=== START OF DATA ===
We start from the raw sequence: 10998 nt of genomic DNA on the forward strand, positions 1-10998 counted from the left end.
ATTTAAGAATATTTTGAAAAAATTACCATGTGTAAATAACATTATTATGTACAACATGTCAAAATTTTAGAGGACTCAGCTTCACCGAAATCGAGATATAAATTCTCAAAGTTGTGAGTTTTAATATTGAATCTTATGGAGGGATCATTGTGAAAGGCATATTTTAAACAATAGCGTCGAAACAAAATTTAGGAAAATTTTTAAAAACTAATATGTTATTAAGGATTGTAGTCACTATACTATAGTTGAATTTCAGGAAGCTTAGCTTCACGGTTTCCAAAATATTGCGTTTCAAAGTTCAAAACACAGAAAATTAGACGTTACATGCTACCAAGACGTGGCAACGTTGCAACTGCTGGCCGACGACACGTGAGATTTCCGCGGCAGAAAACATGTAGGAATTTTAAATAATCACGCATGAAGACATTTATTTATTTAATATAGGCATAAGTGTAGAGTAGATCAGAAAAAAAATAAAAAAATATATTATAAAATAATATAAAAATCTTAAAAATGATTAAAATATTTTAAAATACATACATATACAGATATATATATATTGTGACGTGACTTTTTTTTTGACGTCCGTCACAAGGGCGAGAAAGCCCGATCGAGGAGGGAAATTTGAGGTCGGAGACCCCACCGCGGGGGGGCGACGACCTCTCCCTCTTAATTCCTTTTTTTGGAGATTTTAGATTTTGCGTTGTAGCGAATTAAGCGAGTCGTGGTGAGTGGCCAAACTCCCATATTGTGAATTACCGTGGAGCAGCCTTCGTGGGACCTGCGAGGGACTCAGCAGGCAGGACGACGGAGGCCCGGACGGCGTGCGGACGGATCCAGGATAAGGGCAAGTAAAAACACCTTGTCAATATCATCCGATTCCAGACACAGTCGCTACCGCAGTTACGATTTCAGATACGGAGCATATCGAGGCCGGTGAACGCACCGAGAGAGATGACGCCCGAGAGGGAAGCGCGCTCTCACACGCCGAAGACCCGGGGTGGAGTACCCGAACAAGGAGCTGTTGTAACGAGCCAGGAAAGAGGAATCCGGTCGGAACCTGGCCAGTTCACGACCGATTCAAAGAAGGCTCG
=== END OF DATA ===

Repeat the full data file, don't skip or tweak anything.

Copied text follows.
We start from the raw sequence: 10998 nt of genomic DNA on the forward strand, positions 1-10998 counted from the left end.
ATTTAAGAATATTTTGAAAAAATTACCATGTGTAAATAACATTATTATGTACAACATGTCAAAATTTTAGAGGACTCAGCTTCACCGAAATCGAGATATAAATTCTCAAAGTTGTGAGTTTTAATATTGAATCTTATGGAGGGATCATTGTGAAAGGCATATTTTAAACAATAGCGTCGAAACAAAATTTAGGAAAATTTTTAAAAACTAATATGTTATTAAGGATTGTAGTCACTATACTATAGTTGAATTTCAGGAAGCTTAGCTTCACGGTTTCCAAAATATTGCGTTTCAAAGTTCAAAACACAGAAAATTAGACGTTACATGCTACCAAGACGTGGCAACGTTGCAACTGCTGGCCGACGACACGTGAGATTTCCGCGGCAGAAAACATGTAGGAATTTTAAATAATCACGCATGAAGACATTTATTTATTTAATATAGGCATAAGTGTAGAGTAGATCAGAAAAAAAATAAAAAAATATATTATAAAATAATATAAAAATCTTAAAAATGATTAAAATATTTTAAAATACATACATATACAGATATATATATATTGTGACGTGACTTTTTTTTTGACGTCCGTCACAAGGGCGAGAAAGCCCGATCGAGGAGGGAAATTTGAGGTCGGAGACCCCACCGCGGGGGGGCGACGACCTCTCCCTCTTAATTCCTTTTTTTGGAGATTTTAGATTTTGCGTTGTAGCGAATTAAGCGAGTCGTGGTGAGTGGCCAAACTCCCATATTGTGAATTACCGTGGAGCAGCCTTCGTGGGACCTGCGAGGGACTCAGCAGGCAGGACGACGGAGGCCCGGACGGCGTGCGGACGGATCCAGGATAAGGGCAAGTAAAAACACCTTGTCAATATCATCCGATTCCAGACACAGTCGCTACCGCAGTTACGATTTCAGATACGGAGCATATCGAGGCCGGTGAACGCACCGAGAGAGATGACGCCCGAGAGGGAAGCGCGCTCTCACACGCCGAAGACCCGGGGTGGAGTACCCGAACAAGGAGCTGTTGTAACGAGCCAGGAAAGAGGAATCCGGTCGGAACCTGGCCAGTTCACGACCGATTCAAAGAAGGCTCG